Although the kinds of mental disorders are continually expanding, their most common ones include, but are not limited to: paranoia, schizophrenia, dementia, Alzheimer, depression, anxiety, PTDS, bipolar disorder, insomnia, autism, psychosis, eating disorders, OCD, and phobias. Thus far photographic studies have overlooked examination of the majority of these categories.  Instead, they have either discussed the images of pains(18), atrocities(19), and sicknesses(20), or as in the case of The Burns Archive, they merely used photography to document supposed mental disorders in the past. (21)

Instead of using photography as a mere documentational means, our book project aims to provide new insights into the understanding of, and ways of communicating about, mental disorders by examining contemporary photographic practices, technics, and metaphors. Amongst many possible photographic approaches and metaphors, contributions may include reflections on, but are not limited to:

–Diffraction, inflection, deflection
–Disruption, dislocation, disjunction
–Projection, introjection
–The blind field
–Camera Lucida/Obscura

We welcome English abstracts of approximately 250 words that engage with and reflect on mental disorders through contemporary photographic practices, technics, and metaphors. Please send your abstract & a short biography (100 words) to the following Email addresses no later than March 10st, 2021.


A selected number of abstracts will be invited to submit a full chapter of 5,000 to 6,000 words in August 2021.

*The edited book will be published at a prestigious academic publisher in 2022.

Schedules & Deadlines:

Submitting abstract: March 10st, 2021

Communication of acceptance/rejection: March 30th, 2021

Submitting the full chapters: August 30th, 2021

Provisional date for publishing the book: The first half of 2022


  • Dr. Helen Westgeest, Associate Professor of Modern and Contemporary Art History and
    Theories of Photography, Leiden University
  • Dr. Ali Shobeiri, Assistant Professor of Visual Arts Theory and Photographic Studies,
    Leiden University
  1. Karen Rhea Nemet-Nejat, Daily Life in Ancient Mesopotamia (London: Greenwood Press, 1998), 80-81.
  2. Jeremy A. Black and Anthony Gree, Gods, Demons, and Symbols of Ancient Mesopotamia (London: The Bath Press, 1992), 102.
  3. Demyttenaere, “Cross-national Comparison of the prevalences and correlates of mental disorders”, Bulletin of the World Health Organization. 78 (2000): 413–26.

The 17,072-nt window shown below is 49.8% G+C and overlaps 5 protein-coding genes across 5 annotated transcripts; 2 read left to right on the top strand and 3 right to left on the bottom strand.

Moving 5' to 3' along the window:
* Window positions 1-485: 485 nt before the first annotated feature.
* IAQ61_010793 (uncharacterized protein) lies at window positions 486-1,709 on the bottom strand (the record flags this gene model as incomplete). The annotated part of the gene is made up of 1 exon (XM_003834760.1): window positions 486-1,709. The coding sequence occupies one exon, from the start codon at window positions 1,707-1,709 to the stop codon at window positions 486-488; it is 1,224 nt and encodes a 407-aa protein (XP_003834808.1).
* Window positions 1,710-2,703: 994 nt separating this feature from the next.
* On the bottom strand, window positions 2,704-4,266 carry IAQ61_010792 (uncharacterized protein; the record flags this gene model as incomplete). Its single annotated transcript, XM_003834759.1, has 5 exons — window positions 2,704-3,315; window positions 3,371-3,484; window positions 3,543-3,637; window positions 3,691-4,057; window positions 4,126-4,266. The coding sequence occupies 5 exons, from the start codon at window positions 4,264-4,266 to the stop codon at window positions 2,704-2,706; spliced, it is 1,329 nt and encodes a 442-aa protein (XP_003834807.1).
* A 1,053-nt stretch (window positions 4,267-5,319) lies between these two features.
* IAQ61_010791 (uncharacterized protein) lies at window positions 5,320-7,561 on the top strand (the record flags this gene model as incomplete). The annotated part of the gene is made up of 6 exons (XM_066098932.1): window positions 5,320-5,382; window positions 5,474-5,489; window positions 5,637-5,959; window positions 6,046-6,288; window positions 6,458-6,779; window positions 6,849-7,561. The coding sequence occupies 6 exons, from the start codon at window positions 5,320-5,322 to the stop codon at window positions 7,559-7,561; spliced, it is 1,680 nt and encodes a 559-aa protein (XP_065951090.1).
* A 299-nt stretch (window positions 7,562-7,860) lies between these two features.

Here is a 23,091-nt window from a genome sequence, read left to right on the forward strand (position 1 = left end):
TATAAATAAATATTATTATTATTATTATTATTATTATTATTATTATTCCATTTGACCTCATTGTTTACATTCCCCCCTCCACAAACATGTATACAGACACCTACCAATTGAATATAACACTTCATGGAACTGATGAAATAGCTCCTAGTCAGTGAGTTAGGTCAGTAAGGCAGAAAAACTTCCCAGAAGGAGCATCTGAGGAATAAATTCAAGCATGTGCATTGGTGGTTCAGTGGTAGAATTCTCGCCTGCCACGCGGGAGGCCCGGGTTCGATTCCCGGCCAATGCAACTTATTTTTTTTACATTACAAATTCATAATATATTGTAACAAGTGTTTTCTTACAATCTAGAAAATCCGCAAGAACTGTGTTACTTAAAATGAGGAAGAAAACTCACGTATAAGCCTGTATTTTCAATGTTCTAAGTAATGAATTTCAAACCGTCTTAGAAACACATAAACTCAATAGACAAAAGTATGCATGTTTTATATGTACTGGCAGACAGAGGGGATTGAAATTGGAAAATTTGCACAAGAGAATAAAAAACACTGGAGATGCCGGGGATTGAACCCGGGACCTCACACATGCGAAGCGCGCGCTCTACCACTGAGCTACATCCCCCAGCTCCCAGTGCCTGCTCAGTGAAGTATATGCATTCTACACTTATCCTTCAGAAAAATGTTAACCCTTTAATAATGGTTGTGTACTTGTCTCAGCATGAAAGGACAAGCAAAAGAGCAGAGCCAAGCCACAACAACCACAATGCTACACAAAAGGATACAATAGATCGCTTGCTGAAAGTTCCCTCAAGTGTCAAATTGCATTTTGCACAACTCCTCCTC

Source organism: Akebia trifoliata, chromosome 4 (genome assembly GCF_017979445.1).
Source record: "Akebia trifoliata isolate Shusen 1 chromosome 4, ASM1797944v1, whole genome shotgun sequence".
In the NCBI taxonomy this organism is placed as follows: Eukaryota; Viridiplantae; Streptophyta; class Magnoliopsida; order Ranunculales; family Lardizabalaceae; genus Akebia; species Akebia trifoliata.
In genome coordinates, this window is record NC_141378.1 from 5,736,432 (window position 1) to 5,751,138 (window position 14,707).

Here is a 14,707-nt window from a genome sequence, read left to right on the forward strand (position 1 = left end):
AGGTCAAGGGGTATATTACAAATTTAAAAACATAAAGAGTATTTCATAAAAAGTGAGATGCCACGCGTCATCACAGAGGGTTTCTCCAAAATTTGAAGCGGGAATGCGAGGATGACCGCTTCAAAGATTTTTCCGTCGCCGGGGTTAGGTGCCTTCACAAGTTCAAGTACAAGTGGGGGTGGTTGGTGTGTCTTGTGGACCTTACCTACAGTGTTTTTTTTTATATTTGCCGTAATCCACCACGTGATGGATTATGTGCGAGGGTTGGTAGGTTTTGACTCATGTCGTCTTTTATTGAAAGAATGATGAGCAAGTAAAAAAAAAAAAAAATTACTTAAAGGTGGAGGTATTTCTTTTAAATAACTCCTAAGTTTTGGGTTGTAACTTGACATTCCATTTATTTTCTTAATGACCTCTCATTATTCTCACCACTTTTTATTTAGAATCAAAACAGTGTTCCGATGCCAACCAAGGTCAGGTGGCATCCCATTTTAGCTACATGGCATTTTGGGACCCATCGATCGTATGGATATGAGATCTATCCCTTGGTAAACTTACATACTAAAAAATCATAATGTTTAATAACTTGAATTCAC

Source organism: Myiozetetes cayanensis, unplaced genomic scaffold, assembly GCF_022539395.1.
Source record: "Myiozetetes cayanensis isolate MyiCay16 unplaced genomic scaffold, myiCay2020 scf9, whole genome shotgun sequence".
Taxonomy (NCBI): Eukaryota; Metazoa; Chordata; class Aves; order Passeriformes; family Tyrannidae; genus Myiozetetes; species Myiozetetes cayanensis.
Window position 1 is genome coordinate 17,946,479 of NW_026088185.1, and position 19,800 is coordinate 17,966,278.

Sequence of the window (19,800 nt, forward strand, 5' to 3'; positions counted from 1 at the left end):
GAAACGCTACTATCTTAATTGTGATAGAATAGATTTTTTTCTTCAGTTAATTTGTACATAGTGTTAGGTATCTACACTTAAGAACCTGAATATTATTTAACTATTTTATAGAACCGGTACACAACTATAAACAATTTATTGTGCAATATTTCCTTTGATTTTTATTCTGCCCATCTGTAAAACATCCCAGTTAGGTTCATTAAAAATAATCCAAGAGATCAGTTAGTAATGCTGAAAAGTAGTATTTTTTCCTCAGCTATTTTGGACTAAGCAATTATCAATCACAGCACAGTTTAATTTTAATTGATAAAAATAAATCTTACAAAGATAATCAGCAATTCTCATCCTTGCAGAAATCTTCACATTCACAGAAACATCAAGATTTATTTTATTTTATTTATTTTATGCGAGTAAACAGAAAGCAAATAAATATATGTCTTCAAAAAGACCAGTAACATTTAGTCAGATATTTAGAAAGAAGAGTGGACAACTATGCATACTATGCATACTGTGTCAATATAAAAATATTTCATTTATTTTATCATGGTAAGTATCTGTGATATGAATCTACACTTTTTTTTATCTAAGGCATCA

4. YouTube, “Combating PTSD with Photography” (1 September 2018), accessed 4 October 2020,
  5. W. J. T. Mitchell, Iconology: Image, Text, Ideology (Chicago and London: The University of Chicago Press, 1986), 10.
  6. W. J. T. Mitchell, What Do Pictures Want? The Lives and Loves of Images (Chicago and London: The University of Chicago Press, 2006).
  7. David Freedberg, The Power of Images: Studies in the History and Theory of Response (Chicago and London: The University of Chicago Press, 1989)
  8. Hans Belting, An Anthropology of Images: Picture, Medium, Body (Princeton: Princeton University Press, 2014)
  9. W. J. T. Mitchell, Seeing Madness, Insanity, Media, and Visual Culture: 100 Notes, 100 Thoughts: Documenta Series 083 (Berlin: Hatje Cantz, 2012)
  10. Philip Sandblom, Creativity and Disease (London: Marion Boyars Publishers, 2009); Gemma Blackshaw et al (ed.), Madness and Modernity (London: University of London, 2009); Anna Harpin, Madness, Art, and Society: Beyond Illness (New York: Routledge, 2018); Sander L. Gilman, Seeing the Insane (New York: The University of Nebraska Press, 1982).
  11. Kia Jane Richmond, Mental Illness in Young Adult Literature: Exploring Real Struggles through Fictional Characters (Santa Barbara: ABC-CLIO, 2019)
  12. Hans Prinzhorn, Art History of Mentally Ill, translated by Eric von Brockdorff (New York: Springer, 1972)
  13. Sharon Packer, Mental Illness in Popular Culture (Santa Barbara: ABC-CLIO, 2017)
  14. Ulrich Baer, Spectral Evidence: The Photography of Trauma (Cambridge, MA: The MIT Press, 2005)
  15. Margaret Iversen, Photography, Trace, and Trauma (Chicago and London: The University of Chicago Press, 2017)
  16. Allen Meek, Trauma and Media: Theories, Histories, and Images (London: Routledge, 2010)
  17. Donna West Brett, Photography and Place: Seeing and Not Seeing Germany After 1945 (London: Routledge, 2016)
  18. Susan Sontag, Regarding the Pain of Others (London: Penguin Books, 2004)
  19. Geoffrey Batchen et al (eds), Picturing Atrocity: Photography in Crisis (London: Reaktion Books, 2012)
  20. Maija Tammi, Sick Photography: Representations of Sickness in Art Photography (Helsinki: Aalto University, 2011)
  21. Stanley B. Burns, Patients & Promise: A Photographic History of Mental and Mood Disorders, 4 volumes (New York: Burns Archive Press, 2006)